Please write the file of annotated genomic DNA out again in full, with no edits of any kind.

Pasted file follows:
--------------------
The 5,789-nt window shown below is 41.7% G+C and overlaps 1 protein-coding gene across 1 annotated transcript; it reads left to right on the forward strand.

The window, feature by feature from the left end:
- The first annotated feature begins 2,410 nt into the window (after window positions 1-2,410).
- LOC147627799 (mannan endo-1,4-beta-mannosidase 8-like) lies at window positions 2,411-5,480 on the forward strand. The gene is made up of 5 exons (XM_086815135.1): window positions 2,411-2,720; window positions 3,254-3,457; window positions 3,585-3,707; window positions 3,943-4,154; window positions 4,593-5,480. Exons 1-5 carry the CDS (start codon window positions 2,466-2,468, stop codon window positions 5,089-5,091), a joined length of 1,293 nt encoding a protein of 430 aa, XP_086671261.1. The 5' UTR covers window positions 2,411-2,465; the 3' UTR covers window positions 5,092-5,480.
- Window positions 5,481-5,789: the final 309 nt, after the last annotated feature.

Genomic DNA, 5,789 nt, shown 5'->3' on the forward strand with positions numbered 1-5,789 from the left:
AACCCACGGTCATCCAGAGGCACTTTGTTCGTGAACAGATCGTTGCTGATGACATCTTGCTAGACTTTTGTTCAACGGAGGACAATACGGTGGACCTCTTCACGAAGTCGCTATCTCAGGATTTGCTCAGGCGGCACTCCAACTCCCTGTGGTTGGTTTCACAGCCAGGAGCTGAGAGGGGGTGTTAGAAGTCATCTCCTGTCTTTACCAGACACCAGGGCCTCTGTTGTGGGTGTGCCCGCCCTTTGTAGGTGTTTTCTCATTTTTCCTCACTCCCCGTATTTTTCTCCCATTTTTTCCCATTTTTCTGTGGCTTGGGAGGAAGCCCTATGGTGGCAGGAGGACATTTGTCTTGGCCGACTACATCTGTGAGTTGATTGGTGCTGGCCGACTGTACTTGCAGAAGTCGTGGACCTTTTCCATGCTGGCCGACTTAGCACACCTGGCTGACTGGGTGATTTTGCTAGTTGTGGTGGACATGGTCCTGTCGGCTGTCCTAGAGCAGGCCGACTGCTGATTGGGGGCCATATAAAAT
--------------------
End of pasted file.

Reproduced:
The 5,789-nt window shown below is 41.7% G+C and overlaps 1 protein-coding gene across 1 annotated transcript; it reads left to right on the forward strand.

The window, feature by feature from the left end:
- The first annotated feature begins 2,410 nt into the window (after window positions 1-2,410).
- LOC147627799 (mannan endo-1,4-beta-mannosidase 8-like) lies at window positions 2,411-5,480 on the forward strand. The gene is made up of 5 exons (XM_086815135.1): window positions 2,411-2,720; window positions 3,254-3,457; window positions 3,585-3,707; window positions 3,943-4,154; window positions 4,593-5,480. Exons 1-5 carry the CDS (start codon window positions 2,466-2,468, stop codon window positions 5,089-5,091), a joined length of 1,293 nt encoding a protein of 430 aa, XP_086671261.1. The 5' UTR covers window positions 2,411-2,465; the 3' UTR covers window positions 5,092-5,480.
- Window positions 5,481-5,789: the final 309 nt, after the last annotated feature.

Genomic DNA, 5,789 nt, shown 5'->3' on the forward strand with positions numbered 1-5,789 from the left:
AACCCACGGTCATCCAGAGGCACTTTGTTCGTGAACAGATCGTTGCTGATGACATCTTGCTAGACTTTTGTTCAACGGAGGACAATACGGTGGACCTCTTCACGAAGTCGCTATCTCAGGATTTGCTCAGGCGGCACTCCAACTCCCTGTGGTTGGTTTCACAGCCAGGAGCTGAGAGGGGGTGTTAGAAGTCATCTCCTGTCTTTACCAGACACCAGGGCCTCTGTTGTGGGTGTGCCCGCCCTTTGTAGGTGTTTTCTCATTTTTCCTCACTCCCCGTATTTTTCTCCCATTTTTTCCCATTTTTCTGTGGCTTGGGAGGAAGCCCTATGGTGGCAGGAGGACATTTGTCTTGGCCGACTACATCTGTGAGTTGATTGGTGCTGGCCGACTGTACTTGCAGAAGTCGTGGACCTTTTCCATGCTGGCCGACTTAGCACACCTGGCTGACTGGGTGATTTTGCTAGTTGTGGTGGACATGGTCCTGTCGGCTGTCCTAGAGCAGGCCGACTGCTGATTGGGGGCCATATAAAAT